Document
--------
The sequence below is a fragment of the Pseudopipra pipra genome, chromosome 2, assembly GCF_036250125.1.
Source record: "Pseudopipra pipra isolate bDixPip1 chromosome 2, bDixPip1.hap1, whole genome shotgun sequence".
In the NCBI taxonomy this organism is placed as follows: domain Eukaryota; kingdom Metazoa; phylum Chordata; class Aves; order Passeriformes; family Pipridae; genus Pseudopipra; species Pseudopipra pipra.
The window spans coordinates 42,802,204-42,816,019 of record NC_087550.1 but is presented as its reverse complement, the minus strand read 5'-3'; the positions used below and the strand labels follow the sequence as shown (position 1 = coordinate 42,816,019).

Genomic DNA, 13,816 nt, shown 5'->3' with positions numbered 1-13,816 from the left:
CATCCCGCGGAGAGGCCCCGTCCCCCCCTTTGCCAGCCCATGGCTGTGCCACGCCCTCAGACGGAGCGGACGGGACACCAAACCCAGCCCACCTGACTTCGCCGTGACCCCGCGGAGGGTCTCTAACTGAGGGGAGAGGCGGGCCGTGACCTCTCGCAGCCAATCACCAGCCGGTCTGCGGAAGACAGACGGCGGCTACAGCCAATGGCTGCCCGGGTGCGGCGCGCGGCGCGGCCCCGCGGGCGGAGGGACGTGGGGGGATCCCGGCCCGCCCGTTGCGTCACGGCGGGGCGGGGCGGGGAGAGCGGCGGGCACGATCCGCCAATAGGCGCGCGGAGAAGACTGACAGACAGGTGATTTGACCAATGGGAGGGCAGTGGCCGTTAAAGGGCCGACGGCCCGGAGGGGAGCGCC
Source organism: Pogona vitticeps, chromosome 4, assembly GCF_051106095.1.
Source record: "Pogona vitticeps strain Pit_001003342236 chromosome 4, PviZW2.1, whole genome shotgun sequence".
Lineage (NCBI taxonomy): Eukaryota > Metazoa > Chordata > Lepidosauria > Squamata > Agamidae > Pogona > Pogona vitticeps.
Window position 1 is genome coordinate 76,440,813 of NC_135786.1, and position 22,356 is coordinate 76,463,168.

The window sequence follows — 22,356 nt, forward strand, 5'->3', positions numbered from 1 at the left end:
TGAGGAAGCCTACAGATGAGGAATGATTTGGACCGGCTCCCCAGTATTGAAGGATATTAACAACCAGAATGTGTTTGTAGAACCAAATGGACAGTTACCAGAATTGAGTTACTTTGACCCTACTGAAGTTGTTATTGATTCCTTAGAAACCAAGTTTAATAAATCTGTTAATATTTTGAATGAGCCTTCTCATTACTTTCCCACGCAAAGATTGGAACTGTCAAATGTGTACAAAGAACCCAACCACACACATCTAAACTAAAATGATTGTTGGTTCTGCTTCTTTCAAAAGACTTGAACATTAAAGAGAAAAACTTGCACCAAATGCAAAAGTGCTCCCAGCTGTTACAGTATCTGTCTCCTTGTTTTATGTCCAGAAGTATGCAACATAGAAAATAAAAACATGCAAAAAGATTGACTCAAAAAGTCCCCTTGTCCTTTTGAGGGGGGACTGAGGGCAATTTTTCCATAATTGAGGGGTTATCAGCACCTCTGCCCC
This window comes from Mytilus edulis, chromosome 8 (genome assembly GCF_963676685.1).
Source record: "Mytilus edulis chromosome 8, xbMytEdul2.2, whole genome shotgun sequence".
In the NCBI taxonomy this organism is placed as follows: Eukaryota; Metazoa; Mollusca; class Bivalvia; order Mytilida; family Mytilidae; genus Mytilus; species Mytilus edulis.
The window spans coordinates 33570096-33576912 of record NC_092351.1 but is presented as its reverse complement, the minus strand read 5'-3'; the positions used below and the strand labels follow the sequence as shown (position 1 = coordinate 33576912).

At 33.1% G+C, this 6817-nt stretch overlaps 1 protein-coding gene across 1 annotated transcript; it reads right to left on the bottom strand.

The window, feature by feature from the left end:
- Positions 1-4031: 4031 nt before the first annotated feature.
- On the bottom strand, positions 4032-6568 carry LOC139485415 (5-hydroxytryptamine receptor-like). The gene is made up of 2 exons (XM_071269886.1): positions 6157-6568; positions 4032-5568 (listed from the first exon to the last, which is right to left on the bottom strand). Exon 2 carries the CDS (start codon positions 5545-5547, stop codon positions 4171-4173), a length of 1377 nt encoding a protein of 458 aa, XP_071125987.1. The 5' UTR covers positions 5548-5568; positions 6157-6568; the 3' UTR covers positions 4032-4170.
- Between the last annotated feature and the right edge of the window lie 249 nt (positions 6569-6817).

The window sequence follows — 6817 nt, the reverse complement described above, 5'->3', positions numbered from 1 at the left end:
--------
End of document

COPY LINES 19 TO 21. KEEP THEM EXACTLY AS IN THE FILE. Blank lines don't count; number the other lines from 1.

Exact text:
- Positions 1-4031: 4031 nt before the first annotated feature.
- On the bottom strand, positions 4032-6568 carry LOC139485415 (5-hydroxytryptamine receptor-like). The gene is made up of 2 exons (XM_071269886.1): positions 6157-6568; positions 4032-5568 (listed from the first exon to the last, which is right to left on the bottom strand). Exon 2 carries the CDS (start codon positions 5545-5547, stop codon positions 4171-4173), a length of 1377 nt encoding a protein of 458 aa, XP_071125987.1. The 5' UTR covers positions 5548-5568; positions 6157-6568; the 3' UTR covers positions 4032-4170.
- Between the last annotated feature and the right edge of the window lie 249 nt (positions 6569-6817).